JoJo’s Bizarre Adventure: Stardust Crusaders by Hirohiko Araki (An Oxford College Student Review!)

In this column, I feature comic book reviews written by my students at Oxford College of Emory University. Oxford College is a small liberal arts school just outside of Atlanta, Georgia. I challenge students to read and interpret comics because I believe sequential art and visual literacy are essential parts of education at any level (see my Manifesto!). I post the best of my students’ reviews in this column. Today, I am proud to present a review by Nicolas Ingle:

Nicolas Ingle is a sophomore at Oxford College of Emory University. Nicolas is intending to major in chemistry and Japanese with the intent to go to medical school. Hailing from Knoxville, Tennessee, Nicolas loves hanging out with friends, watching movies, playing music, and reading manga. Nicolas loves learning about the culture of others and participating in cultural activities. In the future, Nicolas wishes to become a radiologist and possibly a translator.

 JOJOS BIZARRE ADVENTURE PART 3 VOLUMES 1-16JoJo’s Bizarre Adventure: Stardust Crusaders (JoJo no Kimyou na Bouken: Sutādasuto Kuruseidāsu) is a sixteen-volume Japanese shounen manga created by Hirohiko Araki that contains epic battles, mystical forces, and focuses on the relationships and sacrifices between family and friends. Originally written in 1989, the series was not officially published in English until 2005. The overall series has had a lasting impact on Japanese pop-culture and is a must read for any comic fan because of its western inspiration and influence on both comics and manga.

Before I discuss the sixteen volumes of JoJo’s Bizarre Adventure (Part 3): Stardust Crusaders, I should explain the history and plot of the overall series to give context. The series is currently divided into eight long separate parts, of which Stardust Crusaders is the third part, and each part contains multiple volumes, or separately published books. Although some parts contain characters from the earlier parts, each storyline is independent from the others. The overarching plot of JoJo’s Bizarre Adventure follows a member of the Joestar family. The story starts in part one with Jonathan Joestar in England during the year 1880. It follows Jonathan’s quest to stop the power-hungry vampire Dio. Part two follows Joseph Joestar, Jonathan’s grandson, in America in the late 1930s. Part three, Stardust Crusaders, follows the quest of Joseph, his grandson Kujo Jotaro, and Mohammad Avdol to stop the recently resurrected Dio (DIO in part three). Stardust Crusaders is the most popular and the best-known part, and it can be enjoyed without having read the previous two, but if you read the first part you will gain a better grasp of the main antagonist’s character.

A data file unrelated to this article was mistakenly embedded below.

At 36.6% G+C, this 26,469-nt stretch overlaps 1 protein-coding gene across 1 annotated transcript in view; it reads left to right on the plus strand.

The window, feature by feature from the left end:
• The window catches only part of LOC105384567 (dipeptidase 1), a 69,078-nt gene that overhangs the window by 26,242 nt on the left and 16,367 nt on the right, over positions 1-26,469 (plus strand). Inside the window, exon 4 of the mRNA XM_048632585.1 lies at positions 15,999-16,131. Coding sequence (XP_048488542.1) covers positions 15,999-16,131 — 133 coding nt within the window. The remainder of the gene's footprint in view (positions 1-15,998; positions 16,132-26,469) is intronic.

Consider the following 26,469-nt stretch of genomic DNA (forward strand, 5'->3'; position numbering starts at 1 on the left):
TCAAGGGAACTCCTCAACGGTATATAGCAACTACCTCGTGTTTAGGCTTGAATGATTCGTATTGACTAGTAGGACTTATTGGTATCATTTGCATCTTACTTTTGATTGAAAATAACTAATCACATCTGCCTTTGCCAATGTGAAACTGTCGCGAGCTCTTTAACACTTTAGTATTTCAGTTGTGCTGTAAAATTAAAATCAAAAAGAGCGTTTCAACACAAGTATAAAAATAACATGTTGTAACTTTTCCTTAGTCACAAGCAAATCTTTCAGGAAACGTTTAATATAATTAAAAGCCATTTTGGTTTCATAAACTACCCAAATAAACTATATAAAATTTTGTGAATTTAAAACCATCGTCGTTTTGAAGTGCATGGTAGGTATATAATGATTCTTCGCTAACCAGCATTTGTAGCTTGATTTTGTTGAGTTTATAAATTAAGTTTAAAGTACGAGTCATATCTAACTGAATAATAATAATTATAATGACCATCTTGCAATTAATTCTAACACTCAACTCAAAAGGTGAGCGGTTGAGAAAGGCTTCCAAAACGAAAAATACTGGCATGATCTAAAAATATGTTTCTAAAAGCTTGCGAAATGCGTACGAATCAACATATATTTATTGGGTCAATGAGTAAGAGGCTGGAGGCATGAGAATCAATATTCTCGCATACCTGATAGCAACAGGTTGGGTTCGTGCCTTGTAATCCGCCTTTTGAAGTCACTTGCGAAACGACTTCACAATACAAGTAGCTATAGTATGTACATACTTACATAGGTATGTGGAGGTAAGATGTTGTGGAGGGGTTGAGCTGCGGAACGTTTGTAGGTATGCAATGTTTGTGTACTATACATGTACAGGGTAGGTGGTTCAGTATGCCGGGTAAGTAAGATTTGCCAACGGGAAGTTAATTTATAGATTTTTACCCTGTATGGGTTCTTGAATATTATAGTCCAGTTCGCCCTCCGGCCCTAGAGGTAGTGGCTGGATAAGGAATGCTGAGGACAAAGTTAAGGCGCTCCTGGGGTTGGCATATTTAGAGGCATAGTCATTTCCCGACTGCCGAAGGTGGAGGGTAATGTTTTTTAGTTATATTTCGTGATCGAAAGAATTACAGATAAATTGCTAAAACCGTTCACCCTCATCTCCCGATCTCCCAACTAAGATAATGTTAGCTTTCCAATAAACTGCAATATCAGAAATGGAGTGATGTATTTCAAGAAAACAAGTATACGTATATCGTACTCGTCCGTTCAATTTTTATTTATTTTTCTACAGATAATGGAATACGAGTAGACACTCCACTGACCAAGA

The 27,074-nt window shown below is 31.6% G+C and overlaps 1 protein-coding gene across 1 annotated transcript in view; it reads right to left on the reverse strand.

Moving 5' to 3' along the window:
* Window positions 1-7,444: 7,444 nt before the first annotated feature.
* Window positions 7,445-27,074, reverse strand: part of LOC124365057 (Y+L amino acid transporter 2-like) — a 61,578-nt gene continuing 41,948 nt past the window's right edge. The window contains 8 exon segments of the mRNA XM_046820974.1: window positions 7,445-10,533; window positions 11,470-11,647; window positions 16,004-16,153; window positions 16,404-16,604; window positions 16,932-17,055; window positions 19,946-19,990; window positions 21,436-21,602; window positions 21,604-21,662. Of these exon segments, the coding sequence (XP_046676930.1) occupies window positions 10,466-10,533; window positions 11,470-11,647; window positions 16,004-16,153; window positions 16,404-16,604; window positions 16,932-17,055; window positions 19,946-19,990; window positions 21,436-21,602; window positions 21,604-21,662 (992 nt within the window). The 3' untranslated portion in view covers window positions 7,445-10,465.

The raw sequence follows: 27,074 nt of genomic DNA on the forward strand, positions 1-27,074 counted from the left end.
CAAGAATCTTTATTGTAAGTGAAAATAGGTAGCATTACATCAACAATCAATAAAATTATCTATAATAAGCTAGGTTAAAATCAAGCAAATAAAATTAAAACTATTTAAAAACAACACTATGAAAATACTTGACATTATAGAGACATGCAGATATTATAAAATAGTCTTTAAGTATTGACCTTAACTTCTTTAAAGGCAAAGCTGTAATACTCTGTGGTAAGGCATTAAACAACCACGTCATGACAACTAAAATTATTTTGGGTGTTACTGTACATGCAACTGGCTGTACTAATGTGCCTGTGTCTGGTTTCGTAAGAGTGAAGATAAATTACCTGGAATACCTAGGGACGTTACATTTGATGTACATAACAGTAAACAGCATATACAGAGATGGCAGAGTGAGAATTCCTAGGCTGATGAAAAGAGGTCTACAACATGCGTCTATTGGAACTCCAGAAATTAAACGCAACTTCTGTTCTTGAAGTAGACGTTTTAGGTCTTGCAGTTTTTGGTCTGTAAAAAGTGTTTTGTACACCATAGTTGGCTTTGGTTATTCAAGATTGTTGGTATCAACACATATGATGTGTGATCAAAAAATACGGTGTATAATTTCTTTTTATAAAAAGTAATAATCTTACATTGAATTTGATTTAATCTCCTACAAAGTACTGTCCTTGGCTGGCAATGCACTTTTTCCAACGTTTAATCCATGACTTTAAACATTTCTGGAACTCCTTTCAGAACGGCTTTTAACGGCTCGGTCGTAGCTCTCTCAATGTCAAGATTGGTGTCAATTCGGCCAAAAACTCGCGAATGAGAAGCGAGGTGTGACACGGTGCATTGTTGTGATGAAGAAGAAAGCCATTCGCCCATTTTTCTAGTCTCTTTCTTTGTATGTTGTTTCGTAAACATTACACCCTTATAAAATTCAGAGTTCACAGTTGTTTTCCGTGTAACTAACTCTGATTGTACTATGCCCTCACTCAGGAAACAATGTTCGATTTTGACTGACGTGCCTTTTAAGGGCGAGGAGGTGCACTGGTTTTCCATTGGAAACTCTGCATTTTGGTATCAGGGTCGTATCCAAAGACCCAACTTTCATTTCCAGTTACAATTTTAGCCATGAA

Stardust Crusaders, part three of JoJo’s Bizarre Adventure, starts in Cairo, Egypt. An evil power that has been dormant for one hundred years awakens. With the awakening of this evil also comes the awakening of a mysterious power known as “stands.” To save his dying mother, Kujo Jotaro travels to Egypt to defeat the evil vampire known as DIO. Accompanying him on his journey are four allies: his grandfather, Joseph Joestar; the fortune teller, Mohammed Avdol; and the student, Noriaki Kakyoin. Each wielding the mysterious stand power, the four embark on a trip to Cairo; however, knowing that he is being pursued, DIO handpicks countless stand users to attack Jotaro and company along their journey. The 17-year-old punk Jotaro is no stranger to getting into fights, but with only fifty days to save his dying mother, Jotaro will have to battle the strongest enemies he has ever faced to reach the ultimate evil — DIO.